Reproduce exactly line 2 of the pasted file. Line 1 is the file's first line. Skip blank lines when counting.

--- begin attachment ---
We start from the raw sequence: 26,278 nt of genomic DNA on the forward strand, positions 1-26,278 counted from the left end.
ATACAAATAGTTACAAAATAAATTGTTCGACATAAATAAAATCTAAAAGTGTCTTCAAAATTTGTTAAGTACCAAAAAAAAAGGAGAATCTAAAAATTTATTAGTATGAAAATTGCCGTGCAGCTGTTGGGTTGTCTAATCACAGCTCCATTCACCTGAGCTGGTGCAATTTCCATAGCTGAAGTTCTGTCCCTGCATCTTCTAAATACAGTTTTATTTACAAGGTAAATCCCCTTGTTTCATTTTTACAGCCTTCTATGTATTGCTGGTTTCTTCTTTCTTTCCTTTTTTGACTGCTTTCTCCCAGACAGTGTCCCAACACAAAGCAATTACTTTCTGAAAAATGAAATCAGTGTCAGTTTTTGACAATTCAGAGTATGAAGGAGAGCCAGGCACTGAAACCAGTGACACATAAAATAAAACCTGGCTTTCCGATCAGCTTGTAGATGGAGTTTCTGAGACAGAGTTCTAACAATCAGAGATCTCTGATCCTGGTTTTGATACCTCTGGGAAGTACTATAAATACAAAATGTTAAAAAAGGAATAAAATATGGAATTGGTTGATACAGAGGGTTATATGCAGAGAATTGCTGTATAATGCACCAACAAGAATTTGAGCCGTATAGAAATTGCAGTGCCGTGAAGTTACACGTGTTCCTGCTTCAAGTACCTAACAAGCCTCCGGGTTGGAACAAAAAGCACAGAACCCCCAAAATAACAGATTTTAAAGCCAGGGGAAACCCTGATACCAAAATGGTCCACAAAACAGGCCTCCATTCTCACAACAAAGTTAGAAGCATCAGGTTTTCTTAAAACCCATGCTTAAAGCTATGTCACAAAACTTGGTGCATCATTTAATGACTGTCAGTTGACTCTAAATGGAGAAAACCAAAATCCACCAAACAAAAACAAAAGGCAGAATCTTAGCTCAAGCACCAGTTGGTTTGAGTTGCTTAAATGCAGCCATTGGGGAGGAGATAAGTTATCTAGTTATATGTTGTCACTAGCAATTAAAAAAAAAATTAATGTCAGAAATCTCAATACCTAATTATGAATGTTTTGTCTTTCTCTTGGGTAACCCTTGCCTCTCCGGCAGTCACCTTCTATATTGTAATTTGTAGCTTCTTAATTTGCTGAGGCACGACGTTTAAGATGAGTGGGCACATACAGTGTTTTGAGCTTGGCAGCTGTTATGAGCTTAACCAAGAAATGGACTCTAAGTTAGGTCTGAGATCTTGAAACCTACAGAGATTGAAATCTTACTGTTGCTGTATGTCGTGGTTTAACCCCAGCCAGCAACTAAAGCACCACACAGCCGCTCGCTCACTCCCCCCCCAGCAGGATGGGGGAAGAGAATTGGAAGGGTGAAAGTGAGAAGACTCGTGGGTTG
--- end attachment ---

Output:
ATACAAATAGTTACAAAATAAATTGTTCGACATAAATAAAATCTAAAAGTGTCTTCAAAATTTGTTAAGTACCAAAAAAAAAGGAGAATCTAAAAATTTATTAGTATGAAAATTGCCGTGCAGCTGTTGGGTTGTCTAATCACAGCTCCATTCACCTGAGCTGGTGCAATTTCCATAGCTGAAGTTCTGTCCCTGCATCTTCTAAATACAGTTTTATTTACAAGGTAAATCCCCTTGTTTCATTTTTACAGCCTTCTATGTATTGCTGGTTTCTTCTTTCTTTCCTTTTTTGACTGCTTTCTCCCAGACAGTGTCCCAACACAAAGCAATTACTTTCTGAAAAATGAAATCAGTGTCAGTTTTTGACAATTCAGAGTATGAAGGAGAGCCAGGCACTGAAACCAGTGACACATAAAATAAAACCTGGCTTTCCGATCAGCTTGTAGATGGAGTTTCTGAGACAGAGTTCTAACAATCAGAGATCTCTGATCCTGGTTTTGATACCTCTGGGAAGTACTATAAATACAAAATGTTAAAAAAGGAATAAAATATGGAATTGGTTGATACAGAGGGTTATATGCAGAGAATTGCTGTATAATGCACCAACAAGAATTTGAGCCGTATAGAAATTGCAGTGCCGTGAAGTTACACGTGTTCCTGCTTCAAGTACCTAACAAGCCTCCGGGTTGGAACAAAAAGCACAGAACCCCCAAAATAACAGATTTTAAAGCCAGGGGAAACCCTGATACCAAAATGGTCCACAAAACAGGCCTCCATTCTCACAACAAAGTTAGAAGCATCAGGTTTTCTTAAAACCCATGCTTAAAGCTATGTCACAAAACTTGGTGCATCATTTAATGACTGTCAGTTGACTCTAAATGGAGAAAACCAAAATCCACCAAACAAAAACAAAAGGCAGAATCTTAGCTCAAGCACCAGTTGGTTTGAGTTGCTTAAATGCAGCCATTGGGGAGGAGATAAGTTATCTAGTTATATGTTGTCACTAGCAATTAAAAAAAAAATTAATGTCAGAAATCTCAATACCTAATTATGAATGTTTTGTCTTTCTCTTGGGTAACCCTTGCCTCTCCGGCAGTCACCTTCTATATTGTAATTTGTAGCTTCTTAATTTGCTGAGGCACGACGTTTAAGATGAGTGGGCACATACAGTGTTTTGAGCTTGGCAGCTGTTATGAGCTTAACCAAGAAATGGACTCTAAGTTAGGTCTGAGATCTTGAAACCTACAGAGATTGAAATCTTACTGTTGCTGTATGTCGTGGTTTAACCCCAGCCAGCAACTAAAGCACCACACAGCCGCTCGCTCACTCCCCCCCCAGCAGGATGGGGGAAGAGAATTGGAAGGGTGAAAGTGAGAAGACTCGTGGGTTG